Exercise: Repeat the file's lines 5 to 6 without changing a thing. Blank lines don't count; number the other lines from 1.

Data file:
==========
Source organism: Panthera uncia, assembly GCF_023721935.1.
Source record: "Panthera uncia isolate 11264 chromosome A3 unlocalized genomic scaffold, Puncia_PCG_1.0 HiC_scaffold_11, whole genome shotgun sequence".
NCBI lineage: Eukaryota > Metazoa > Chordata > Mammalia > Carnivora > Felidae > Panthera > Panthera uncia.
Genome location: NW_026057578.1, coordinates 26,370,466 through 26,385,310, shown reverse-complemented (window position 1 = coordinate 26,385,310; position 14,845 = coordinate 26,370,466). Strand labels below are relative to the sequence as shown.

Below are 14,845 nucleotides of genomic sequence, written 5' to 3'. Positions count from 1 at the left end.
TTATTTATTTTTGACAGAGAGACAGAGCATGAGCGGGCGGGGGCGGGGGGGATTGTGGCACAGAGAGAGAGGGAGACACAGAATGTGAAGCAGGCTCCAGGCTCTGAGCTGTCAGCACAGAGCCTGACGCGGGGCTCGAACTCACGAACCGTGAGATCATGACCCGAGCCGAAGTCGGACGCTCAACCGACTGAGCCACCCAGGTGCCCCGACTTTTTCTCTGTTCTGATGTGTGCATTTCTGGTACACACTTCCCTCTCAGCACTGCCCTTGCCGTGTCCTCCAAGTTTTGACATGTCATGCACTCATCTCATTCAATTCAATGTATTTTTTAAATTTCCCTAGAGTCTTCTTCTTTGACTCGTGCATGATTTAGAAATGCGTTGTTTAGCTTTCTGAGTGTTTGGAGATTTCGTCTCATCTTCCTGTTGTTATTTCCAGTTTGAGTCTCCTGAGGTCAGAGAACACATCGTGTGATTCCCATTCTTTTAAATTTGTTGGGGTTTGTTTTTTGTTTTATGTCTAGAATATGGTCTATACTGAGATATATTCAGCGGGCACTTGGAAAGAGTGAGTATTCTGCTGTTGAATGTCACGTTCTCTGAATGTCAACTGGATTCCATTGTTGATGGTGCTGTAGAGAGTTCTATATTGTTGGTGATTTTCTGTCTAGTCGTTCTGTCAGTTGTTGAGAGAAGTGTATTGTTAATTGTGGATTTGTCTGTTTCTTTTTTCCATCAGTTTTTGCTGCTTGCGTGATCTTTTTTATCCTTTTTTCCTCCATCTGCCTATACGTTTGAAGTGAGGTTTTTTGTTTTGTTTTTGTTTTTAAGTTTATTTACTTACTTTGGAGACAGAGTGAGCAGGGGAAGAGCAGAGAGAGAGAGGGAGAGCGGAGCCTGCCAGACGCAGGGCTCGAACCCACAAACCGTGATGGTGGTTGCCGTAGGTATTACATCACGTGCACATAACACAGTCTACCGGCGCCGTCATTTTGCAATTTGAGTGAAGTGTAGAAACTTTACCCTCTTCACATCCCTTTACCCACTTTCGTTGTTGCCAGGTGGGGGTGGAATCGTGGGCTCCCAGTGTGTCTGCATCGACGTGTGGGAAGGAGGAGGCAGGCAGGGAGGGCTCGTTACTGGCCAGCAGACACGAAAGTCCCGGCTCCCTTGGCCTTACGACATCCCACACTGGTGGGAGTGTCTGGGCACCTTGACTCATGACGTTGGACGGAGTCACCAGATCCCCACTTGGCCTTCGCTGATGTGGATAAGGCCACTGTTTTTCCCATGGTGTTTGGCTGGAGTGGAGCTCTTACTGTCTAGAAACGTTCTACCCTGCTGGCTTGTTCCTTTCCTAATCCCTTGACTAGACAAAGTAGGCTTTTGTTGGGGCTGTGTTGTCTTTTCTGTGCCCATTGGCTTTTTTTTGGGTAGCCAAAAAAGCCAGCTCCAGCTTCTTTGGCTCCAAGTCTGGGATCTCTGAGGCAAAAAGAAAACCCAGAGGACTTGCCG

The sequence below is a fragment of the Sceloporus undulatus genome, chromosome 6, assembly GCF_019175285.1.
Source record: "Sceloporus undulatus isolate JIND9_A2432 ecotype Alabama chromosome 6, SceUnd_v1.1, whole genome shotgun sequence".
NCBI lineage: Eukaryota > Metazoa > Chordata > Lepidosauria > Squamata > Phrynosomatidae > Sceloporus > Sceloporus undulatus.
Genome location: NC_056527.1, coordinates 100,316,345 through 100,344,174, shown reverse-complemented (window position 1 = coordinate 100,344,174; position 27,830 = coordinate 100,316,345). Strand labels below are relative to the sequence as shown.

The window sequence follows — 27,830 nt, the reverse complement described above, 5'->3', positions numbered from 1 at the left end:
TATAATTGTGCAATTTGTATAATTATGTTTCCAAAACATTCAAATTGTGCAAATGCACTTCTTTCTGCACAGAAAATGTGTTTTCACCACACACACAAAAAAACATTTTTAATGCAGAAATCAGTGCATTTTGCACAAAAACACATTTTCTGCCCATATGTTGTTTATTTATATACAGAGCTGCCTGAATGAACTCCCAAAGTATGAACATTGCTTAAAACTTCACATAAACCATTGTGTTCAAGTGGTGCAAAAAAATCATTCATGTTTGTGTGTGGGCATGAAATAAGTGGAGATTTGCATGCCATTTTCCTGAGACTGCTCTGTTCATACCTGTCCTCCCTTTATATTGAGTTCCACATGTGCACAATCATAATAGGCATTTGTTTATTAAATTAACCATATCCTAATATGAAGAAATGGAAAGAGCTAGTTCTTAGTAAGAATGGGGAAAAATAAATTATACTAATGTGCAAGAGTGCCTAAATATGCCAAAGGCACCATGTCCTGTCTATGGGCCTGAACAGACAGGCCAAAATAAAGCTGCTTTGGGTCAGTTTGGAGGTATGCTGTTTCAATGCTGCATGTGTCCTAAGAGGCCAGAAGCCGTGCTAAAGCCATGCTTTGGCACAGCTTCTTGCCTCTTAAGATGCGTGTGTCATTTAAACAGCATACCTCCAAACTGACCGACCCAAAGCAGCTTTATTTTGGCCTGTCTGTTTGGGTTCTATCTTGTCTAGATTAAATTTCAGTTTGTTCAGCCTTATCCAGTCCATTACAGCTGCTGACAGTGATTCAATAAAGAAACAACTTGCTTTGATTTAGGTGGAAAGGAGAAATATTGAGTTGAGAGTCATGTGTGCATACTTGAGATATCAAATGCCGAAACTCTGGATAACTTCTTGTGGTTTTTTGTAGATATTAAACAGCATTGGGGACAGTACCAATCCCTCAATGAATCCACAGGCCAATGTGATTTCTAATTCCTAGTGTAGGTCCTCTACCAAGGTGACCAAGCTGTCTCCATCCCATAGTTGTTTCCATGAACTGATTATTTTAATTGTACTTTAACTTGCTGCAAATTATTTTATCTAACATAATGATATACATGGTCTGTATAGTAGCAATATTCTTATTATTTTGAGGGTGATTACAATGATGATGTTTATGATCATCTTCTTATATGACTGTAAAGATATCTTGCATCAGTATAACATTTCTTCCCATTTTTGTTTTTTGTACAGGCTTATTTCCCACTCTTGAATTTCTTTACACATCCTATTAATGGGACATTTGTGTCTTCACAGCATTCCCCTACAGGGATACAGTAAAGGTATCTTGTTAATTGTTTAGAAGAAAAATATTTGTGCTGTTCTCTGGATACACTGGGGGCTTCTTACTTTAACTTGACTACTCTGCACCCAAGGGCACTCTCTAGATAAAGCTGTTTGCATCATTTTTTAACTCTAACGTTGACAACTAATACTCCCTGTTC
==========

Below are 14,845 nucleotides of genomic sequence, written 5' to 3'. Positions count from 1 at the left end.
TTATTTATTTTTGACAGAGAGACAGAGCATGAGCGGGCGGGGGCGGGGGGGATTGTGGCACAGAGAGAGAGGGAGACACAGAATGTGAAGCAGGCTCCAGGCTCTGAGCTGTCAGCACAGAGCCTGACGCGGGGCTCGAACTCACGAACCGTGAGATCATGACCCGAGCCGAAGTCGGACGCTCAACCGACTGAGCCACCCAGGTGCCCCGACTTTTTCTCTGTTCTGATGTGTGCATTTCTGGTACACACTTCCCTCTCAGCACTGCCCTTGCCGTGTCCTCCAAGTTTTGACATGTCATGCACTCATCTCATTCAATTCAATGTATTTTTTAAATTTCCCTAGAGTCTTCTTCTTTGACTCGTGCATGATTTAGAAATGCGTTGTTTAGCTTTCTGAGTGTTTGGAGATTTCGTCTCATCTTCCTGTTGTTATTTCCAGTTTGAGTCTCCTGAGGTCAGAGAACACATCGTGTGATTCCCATTCTTTTAAATTTGTTGGGGTTTGTTTTTTGTTTTATGTCTAGAATATGGTCTATACTGAGATATATTCAGCGGGCACTTGGAAAGAGTGAGTATTCTGCTGTTGAATGTCACGTTCTCTGAATGTCAACTGGATTCCATTGTTGATGGTGCTGTAGAGAGTTCTATATTGTTGGTGATTTTCTGTCTAGTCGTTCTGTCAGTTGTTGAGAGAAGTGTATTGTTAATTGTGGATTTGTCTGTTTCTTTTTTCCATCAGTTTTTGCTGCTTGCGTGATCTTTTTTATCCTTTTTTCCTCCATCTGCCTATACGTTTGAAGTGAGGTTTTTTGTTTTGTTTTTGTTTTTAAGTTTATTTACTTACTTTGGAGACAGAGTGAGCAGGGGAAGAGCAGAGAGAGAGAGGGAGAGCGGAGCCTGCCAGACGCAGGGCTCGAACCCACAAACCGTGATGGTGGTTGCCGTAGGTATTACATCACGTGCACATAACACAGTCTACCGGCGCCGTCATTTTGCAATTTGAGTGAAGTGTAGAAACTTTACCCTCTTCACATCCCTTTACCCACTTTCGTTGTTGCCAGGTGGGGGTGGAATCGTGGGCTCCCAGTGTGTCTGCATCGACGTGTGGGAAGGAGGAGGCAGGCAGGGAGGGCTCGTTACTGGCCAGCAGACACGAAAGTCCCGGCTCCCTTGGCCTTACGACATCCCACACTGGTGGGAGTGTCTGGGCACCTTGACTCATGACGTTGGACGGAGTCACCAGATCCCCACTTGGCCTTCGCTGATGTGGATAAGGCCACTGTTTTTCCCATGGTGTTTGGCTGGAGTGGAGCTCTTACTGTCTAGAAACGTTCTACCCTGCTGGCTTGTTCCTTTCCTAATCCCTTGACTAGACAAAGTAGGCTTTTGTTGGGGCTGTGTTGTCTTTTCTGTGCCCATTGGCTTTTTTTTGGGTAGCCAAAAAAGCCAGCTCCAGCTTCTTTGGCTCCAAGTCTGGGATCTCTGAGGCAAAAAGAAAACCCAGAGGACTTGCCG